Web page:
Improving Cybersecurity Through Public-Private Coordination
A unified effort by both the public and private sectors is critical to countering the growing cyber threats that are putting patient information and safety at risk, according to a report from the U.S. Health Care Industry Cybersecurity Task Force.
The report contains more than 100 recommendations to help increase cybersecurity across the healthcare industry. Theresa Meadows, co-chair of the task force, which was created by Congress through the Cybersecurity Act of 2015 to examine the sector’s vulnerabilities, explains that the panel’s intention was to provide actionable recommendations designed to increase security across the industry – each recommendation has one or more action items for implementing them.
“Real cases of identity theft, ransomware and targeted nation-state hacking prove that our healthcare data is vulnerable,” states the report, which was finalised prior to the WannaCry ransomware attack that compromised more than 300,000 computers worldwide in at least 150 countries, including the National Health Service in the UK.
The task force’s 100-plus recommendations are organised into six high-level imperatives, including increasing the security and resilience of medical devices and health IT. In particular, Meadows observes that medical devices are a “tough nut to crack because most institutions have medical devices for many years,” adding that, on average, it’s a 10- to 15-year investment timeframe.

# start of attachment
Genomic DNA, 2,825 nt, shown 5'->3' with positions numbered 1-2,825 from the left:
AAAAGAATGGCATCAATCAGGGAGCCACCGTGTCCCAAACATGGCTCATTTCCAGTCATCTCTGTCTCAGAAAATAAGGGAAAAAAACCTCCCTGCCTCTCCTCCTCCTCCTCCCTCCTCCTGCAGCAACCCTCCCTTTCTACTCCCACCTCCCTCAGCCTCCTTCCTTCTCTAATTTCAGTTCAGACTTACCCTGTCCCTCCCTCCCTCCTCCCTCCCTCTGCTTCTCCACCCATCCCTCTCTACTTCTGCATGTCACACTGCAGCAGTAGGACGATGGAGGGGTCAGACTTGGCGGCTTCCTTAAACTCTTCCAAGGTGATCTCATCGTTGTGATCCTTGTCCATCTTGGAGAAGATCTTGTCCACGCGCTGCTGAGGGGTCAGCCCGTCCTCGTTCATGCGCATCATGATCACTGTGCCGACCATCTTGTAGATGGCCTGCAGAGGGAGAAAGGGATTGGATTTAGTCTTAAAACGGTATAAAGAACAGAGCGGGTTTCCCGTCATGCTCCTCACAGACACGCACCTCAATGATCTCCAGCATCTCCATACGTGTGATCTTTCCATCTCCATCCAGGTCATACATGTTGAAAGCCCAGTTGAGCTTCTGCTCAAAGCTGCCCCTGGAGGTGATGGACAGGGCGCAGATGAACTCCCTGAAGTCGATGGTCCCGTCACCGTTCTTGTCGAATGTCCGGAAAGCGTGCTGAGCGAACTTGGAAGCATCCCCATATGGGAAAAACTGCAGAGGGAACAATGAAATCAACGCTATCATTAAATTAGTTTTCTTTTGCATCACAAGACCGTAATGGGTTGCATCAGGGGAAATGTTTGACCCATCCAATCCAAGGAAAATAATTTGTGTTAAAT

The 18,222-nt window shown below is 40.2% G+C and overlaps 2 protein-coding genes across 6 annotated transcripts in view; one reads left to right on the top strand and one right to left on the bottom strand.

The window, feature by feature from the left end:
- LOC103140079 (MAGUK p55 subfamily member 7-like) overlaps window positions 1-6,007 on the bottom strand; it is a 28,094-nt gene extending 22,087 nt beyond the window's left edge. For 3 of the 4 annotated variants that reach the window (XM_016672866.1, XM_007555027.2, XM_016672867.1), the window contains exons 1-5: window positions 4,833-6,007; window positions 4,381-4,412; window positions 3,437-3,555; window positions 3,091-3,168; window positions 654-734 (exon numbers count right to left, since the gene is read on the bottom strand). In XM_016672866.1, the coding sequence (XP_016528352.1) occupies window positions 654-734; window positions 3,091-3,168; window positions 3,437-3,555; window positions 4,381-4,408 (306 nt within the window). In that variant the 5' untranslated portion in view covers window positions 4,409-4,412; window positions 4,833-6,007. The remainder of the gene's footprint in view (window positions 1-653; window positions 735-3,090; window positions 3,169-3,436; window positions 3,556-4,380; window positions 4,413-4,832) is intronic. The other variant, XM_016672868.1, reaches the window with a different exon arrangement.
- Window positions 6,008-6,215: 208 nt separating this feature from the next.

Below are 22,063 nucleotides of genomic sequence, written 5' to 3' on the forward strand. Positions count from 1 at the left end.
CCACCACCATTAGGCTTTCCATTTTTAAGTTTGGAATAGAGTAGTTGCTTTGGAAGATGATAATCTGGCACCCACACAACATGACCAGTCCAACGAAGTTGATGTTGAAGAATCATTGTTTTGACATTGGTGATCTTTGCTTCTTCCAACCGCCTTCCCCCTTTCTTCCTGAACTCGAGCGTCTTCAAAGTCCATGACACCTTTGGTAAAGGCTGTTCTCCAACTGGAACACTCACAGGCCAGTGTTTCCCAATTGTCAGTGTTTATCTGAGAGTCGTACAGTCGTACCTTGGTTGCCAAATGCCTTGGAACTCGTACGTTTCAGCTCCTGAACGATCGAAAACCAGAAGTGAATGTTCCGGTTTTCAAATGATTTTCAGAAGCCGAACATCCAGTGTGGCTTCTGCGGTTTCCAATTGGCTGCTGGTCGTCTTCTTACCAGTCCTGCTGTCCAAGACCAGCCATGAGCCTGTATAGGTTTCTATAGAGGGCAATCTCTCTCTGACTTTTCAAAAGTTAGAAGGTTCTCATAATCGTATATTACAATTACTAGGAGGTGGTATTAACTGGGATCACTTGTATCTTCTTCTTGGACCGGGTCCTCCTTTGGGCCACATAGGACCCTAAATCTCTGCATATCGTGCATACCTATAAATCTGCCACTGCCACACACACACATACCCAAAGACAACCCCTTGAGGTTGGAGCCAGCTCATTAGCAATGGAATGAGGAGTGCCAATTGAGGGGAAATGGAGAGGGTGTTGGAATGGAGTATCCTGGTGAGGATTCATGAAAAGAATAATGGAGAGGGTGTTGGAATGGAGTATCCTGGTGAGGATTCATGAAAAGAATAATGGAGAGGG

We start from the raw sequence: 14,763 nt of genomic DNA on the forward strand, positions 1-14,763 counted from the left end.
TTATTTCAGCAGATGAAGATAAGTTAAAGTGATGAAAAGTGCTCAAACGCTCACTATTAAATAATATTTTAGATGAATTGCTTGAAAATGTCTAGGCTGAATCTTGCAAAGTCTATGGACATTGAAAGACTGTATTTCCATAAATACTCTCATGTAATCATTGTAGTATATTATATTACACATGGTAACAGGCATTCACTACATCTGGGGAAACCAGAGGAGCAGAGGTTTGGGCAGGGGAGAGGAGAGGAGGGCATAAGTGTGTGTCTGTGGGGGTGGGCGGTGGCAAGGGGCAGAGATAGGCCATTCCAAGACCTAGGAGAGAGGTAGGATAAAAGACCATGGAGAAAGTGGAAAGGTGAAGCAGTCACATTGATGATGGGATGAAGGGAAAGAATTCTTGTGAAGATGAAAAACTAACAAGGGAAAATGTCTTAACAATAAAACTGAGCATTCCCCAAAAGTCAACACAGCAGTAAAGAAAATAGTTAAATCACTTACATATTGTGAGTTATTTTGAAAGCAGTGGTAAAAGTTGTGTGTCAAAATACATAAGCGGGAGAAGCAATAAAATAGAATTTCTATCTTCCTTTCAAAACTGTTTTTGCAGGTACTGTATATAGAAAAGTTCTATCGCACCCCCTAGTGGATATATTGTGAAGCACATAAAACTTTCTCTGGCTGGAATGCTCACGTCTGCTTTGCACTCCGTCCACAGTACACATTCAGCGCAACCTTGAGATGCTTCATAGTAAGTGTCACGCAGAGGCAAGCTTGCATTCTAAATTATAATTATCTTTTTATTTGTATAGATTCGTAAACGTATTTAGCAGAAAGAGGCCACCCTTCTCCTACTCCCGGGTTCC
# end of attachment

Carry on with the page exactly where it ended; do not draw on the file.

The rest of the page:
“Our security posture has really changed over those 15 years, and those devices were not designed to have all of those mitigation factors in place, nor were they designed to be fully integrated to electronic health records,” she points out. What's needed is to start replacing those legacy devices "so we can have them on the most current software and security without it being cost-prohibitive,” she adds.
Another high-level healthcare cybersecurity imperative included in the report calls for improving information sharing of industry threats, weaknesses and mitigations. “Some organisations wouldn’t want to report a security incident because of how it might affect them from a consumer standpoint, but there are a lot of good mechanisms to share critical information to fix and prevent issues without identifying the institutions that reported it,” Meadows says.
According to Meadows, one of the strongest recommendations made by the task force is for the Department of Health and Human Services to create a cybersecurity leader role within HHS to align industry-facing efforts for healthcare cybersecurity. Currently many different programmes and agencies within and outside of HHS are responsible for cybersecurity, and Meadows says it’s critical to have a single person who is responsible for coordinating these activities.
Overall, the successful implementation of these recommendations “will require adequate resources and coordination across the public and private sector,” states the task force’s report.
Source: Health Data Management
Image Credit: Pixabay
Published on : Mon, 12 Jun 2017